Both saints were born to families of nobilities; one as a soldier to defend his family and township and the other to rehabilitate the name of the family. Through fate or divine intervention, both have changed the course of their lives and in turn, of others.
St. Ignatius in particular was converted by circumstances of his own physical conditions. He was taken back home to die, but his will power and his new found faith made him strong enough to carry out what he was destined to carry out. He was ridiculed at the Inquisition as an uneducated and unread man and hence ill qualified to teach others how to pray. After he was released from jail, he went back to study Latin – when he was over 30 – with the school children. He was highly motivated, and through single-minded determination, and the Church would say the guidance of the Holy Ghost, became a well read man and later provided very much needed education to many young people in many countries.
He lived at a time when the Church was not perfect; there were priests and even bishops whose lives and conduct were not beyond suspicion. Many Catholics, clergy and laity, had left the Church out of contempt. Many never returned.
St Ignatius, however, in the course of his reading into the life of Jesus, was firmly convinced that there were sufficient and fundamental elements in the Church that were good such that it would be wrong to condemn or leave the Church altogether. He set out to retain what were good and improved on others by introducing bold and new measures. Thus, in addition to the three traditional vows for priesthood of poverty, chastity and obedience, he introduced a fourth vow for Jesuits requiring them to follow without question any commission of the Pope. In other words, they would go to spread the gospel wherever the Holy Father asks them to go. In addition, in view of the less than perfect practices in the Church hierarchy at the time, St Ignatius and his companions all agreed that members of their order would not take up higher offices in the Church, unless directed by the Pope. All these and other measures were considered to be revolutionary at the time. They are still observed to date, which is why we do not see Jesuits appointed bishops or cardinals.
I pause to look at our Rotary organization. Rotary is the idea and vision of one man. Over the years, a lot of rules and practices have been introduced; one would like to think, all for the better. Alas, the world we live in is far from perfect, and Rotary must have seen good and bad days. We are aware that many people have left Rotary, such that membership development seems to be the single most important task of every RI President.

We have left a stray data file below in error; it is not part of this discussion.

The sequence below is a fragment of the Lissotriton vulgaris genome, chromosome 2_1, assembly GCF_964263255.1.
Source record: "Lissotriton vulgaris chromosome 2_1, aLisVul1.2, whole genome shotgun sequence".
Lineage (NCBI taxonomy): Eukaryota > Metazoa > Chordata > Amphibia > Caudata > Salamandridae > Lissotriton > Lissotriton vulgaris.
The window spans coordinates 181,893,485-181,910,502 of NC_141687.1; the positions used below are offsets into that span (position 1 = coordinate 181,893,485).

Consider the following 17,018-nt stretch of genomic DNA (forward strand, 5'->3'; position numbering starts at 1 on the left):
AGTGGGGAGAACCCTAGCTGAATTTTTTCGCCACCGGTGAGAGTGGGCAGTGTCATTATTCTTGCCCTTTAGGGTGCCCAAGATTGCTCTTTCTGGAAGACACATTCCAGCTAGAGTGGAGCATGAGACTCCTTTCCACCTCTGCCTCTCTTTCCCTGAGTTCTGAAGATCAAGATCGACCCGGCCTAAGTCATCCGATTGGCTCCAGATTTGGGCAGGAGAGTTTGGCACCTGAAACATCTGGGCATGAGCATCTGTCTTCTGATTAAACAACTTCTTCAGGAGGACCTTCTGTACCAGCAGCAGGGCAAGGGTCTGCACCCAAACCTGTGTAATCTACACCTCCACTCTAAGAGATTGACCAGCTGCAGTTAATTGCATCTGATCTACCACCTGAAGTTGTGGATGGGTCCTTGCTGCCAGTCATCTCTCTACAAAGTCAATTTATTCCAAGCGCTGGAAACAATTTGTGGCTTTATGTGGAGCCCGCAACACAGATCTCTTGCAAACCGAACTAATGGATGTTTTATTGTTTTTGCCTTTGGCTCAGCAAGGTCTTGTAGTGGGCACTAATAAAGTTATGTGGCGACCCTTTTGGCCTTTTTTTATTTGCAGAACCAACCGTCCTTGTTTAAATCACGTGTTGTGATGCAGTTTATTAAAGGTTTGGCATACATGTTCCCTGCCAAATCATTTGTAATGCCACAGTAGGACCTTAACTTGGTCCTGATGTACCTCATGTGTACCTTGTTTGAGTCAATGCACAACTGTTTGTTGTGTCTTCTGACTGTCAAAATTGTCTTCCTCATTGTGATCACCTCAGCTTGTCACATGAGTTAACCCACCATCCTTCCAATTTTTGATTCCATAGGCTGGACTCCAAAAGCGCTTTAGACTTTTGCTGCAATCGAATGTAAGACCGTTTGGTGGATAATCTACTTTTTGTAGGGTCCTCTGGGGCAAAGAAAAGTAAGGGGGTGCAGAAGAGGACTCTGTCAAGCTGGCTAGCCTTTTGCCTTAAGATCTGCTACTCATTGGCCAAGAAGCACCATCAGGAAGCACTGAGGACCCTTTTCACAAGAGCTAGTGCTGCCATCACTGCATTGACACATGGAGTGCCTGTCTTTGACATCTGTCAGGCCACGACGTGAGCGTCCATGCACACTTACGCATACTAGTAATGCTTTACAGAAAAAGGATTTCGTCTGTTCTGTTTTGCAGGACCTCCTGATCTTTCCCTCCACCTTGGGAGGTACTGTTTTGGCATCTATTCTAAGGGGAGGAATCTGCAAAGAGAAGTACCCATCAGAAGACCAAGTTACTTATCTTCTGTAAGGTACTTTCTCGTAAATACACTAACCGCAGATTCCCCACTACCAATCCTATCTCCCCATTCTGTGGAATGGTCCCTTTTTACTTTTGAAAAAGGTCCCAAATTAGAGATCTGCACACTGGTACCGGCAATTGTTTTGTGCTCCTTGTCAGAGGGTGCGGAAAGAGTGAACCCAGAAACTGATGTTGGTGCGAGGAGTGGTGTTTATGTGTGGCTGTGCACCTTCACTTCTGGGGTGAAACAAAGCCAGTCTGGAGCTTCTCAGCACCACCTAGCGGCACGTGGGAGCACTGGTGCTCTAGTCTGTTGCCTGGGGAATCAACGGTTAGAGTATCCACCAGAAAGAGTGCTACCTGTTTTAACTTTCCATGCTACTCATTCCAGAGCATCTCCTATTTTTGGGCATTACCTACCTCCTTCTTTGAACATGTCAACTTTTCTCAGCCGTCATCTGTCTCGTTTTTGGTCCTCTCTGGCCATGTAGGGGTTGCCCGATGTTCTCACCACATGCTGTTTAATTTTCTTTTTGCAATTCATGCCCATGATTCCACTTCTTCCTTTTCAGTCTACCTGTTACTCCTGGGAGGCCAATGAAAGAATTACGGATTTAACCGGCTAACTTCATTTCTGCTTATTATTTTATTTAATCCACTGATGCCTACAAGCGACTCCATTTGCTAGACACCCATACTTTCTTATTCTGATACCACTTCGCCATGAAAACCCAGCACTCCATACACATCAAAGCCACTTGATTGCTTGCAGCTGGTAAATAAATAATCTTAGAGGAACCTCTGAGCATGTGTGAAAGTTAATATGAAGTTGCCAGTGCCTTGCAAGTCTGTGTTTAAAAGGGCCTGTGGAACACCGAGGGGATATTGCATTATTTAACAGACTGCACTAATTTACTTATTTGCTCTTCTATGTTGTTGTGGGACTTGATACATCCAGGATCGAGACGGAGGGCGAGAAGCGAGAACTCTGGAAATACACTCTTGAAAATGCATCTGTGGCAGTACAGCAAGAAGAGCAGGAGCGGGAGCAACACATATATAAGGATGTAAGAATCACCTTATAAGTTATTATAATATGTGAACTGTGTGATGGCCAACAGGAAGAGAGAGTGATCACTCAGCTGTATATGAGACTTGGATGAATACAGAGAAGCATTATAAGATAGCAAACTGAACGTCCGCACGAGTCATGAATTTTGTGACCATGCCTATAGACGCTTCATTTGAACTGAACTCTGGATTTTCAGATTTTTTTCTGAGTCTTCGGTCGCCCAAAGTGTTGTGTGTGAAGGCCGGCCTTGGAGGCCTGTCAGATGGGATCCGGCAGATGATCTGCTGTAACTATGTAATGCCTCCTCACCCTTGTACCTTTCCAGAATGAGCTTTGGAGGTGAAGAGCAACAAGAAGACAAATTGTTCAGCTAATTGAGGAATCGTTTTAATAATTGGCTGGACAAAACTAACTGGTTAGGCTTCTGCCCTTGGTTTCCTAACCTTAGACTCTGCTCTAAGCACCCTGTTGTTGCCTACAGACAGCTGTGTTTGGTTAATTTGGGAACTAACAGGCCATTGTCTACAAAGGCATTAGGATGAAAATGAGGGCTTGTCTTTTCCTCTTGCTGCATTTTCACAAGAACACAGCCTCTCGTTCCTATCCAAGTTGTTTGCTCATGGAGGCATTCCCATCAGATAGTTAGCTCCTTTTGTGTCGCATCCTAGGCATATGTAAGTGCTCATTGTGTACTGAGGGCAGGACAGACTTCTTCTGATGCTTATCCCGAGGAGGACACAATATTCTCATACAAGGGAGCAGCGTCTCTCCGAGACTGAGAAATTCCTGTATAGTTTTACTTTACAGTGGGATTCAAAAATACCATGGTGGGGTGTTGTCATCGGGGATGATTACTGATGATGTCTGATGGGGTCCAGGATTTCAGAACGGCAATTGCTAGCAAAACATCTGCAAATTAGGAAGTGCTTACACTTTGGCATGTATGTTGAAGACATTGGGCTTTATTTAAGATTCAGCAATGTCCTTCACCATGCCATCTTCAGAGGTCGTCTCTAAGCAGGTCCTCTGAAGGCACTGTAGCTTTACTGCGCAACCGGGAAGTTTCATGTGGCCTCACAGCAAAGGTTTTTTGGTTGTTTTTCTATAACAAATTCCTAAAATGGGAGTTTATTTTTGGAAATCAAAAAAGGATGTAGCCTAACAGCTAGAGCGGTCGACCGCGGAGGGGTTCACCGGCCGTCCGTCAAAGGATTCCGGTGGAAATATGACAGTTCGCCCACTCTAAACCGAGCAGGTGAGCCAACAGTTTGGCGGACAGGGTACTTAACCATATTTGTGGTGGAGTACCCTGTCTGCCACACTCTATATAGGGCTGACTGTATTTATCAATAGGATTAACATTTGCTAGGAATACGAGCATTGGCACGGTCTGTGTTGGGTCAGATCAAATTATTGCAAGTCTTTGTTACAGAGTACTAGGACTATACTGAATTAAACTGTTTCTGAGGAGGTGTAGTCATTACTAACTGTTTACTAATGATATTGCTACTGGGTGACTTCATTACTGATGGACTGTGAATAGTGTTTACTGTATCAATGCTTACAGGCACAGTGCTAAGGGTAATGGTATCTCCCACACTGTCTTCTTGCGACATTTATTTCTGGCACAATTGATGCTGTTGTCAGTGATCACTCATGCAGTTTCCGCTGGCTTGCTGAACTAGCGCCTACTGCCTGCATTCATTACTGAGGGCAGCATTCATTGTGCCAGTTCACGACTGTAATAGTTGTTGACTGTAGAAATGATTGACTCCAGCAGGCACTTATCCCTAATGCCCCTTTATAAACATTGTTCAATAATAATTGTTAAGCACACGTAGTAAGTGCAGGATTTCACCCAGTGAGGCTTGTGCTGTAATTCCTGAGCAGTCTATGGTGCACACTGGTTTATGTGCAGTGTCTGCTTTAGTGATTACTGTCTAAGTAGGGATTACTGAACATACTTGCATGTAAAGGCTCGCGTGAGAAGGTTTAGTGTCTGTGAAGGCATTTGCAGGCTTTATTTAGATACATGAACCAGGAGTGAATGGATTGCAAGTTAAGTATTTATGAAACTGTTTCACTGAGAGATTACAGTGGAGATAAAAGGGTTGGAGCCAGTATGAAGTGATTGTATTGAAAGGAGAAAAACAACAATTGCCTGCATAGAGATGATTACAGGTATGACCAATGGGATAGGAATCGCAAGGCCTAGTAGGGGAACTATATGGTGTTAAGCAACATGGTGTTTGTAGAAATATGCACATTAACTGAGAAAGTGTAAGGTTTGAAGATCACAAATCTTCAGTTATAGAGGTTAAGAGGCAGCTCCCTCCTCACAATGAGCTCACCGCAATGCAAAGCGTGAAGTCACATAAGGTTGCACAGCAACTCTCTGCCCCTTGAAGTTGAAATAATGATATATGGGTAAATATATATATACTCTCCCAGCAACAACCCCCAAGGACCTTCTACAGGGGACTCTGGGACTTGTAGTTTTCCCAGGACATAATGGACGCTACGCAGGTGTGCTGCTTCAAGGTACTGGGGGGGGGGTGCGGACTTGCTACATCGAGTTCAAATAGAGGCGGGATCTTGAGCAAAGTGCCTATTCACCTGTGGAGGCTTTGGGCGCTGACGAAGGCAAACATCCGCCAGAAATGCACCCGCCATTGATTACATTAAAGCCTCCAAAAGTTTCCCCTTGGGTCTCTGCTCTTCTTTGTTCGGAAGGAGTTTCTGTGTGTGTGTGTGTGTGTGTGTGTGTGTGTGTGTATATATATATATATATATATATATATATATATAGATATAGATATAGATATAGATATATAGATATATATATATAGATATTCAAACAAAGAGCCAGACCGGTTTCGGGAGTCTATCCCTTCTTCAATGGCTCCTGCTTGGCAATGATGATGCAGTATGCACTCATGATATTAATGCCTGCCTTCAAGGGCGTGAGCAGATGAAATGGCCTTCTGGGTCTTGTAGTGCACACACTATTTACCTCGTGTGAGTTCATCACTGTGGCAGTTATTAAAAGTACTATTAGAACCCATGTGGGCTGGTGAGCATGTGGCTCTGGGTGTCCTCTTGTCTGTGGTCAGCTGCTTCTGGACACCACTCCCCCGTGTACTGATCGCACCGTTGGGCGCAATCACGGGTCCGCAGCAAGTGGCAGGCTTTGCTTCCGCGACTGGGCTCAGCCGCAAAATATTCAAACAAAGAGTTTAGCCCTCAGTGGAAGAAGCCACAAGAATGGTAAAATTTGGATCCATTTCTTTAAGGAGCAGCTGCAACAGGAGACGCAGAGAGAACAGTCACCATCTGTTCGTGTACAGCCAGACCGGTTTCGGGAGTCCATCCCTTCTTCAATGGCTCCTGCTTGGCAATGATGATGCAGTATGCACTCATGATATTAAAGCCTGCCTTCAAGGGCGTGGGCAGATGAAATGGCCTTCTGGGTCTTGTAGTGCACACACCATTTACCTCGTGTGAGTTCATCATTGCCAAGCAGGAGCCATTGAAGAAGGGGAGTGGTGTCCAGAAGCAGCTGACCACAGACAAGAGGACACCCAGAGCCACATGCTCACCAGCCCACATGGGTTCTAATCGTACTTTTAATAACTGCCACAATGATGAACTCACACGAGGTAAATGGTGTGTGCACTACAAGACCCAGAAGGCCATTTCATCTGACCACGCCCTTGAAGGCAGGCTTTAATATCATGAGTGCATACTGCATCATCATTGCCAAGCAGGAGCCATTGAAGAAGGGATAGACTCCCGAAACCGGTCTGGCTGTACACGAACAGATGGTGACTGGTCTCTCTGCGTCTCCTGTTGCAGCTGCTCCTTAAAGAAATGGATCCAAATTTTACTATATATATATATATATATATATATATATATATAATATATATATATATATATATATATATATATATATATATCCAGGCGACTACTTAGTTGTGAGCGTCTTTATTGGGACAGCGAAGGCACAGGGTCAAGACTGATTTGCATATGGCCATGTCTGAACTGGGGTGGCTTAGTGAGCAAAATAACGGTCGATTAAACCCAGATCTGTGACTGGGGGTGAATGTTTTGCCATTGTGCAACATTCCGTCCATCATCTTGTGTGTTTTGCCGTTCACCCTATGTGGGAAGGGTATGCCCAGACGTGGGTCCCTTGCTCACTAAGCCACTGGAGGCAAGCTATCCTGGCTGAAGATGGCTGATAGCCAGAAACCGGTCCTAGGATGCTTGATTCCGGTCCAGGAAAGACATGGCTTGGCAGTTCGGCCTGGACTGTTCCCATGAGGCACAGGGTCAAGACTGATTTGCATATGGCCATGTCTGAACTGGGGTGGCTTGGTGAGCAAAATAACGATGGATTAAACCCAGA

It does not take a genius to realize that most people have left Rotary for the wrong reasons, the single most significant one being that they had joined for the wrong reason to start with. I suggest that our organization would have been much stronger, in terms of numbers and service being rendered, if those who had left had thought about how they could improve the organization before they actually left. Indeed, chances are that if they had done so, they would not have left in the first place.
I have come across a lot of people who said that they have left Rotary clubs because they don’t like the way their clubs or district were being run, but I have never met anyone who would say how they would like their clubs or district being run.
Humility begins with accepting the limits of individuals, beginning with the limits of oneself. Rotary operates by changing their leaders every year, which implies that no leaders can cause irreparable damage. This should be reassuring. At least I find it so.
I’ll stop here before I become incoherent; and I hope to write to you again shortly. By the way, someone has said that St Francis Xavier had probably influenced and converted more people through his letters, which were circulated and copied manually and sent to other countries and continents, than through meeting people face to face in his 12 years of missionary work. It is a thought that would make me think again every time I want to stop writing.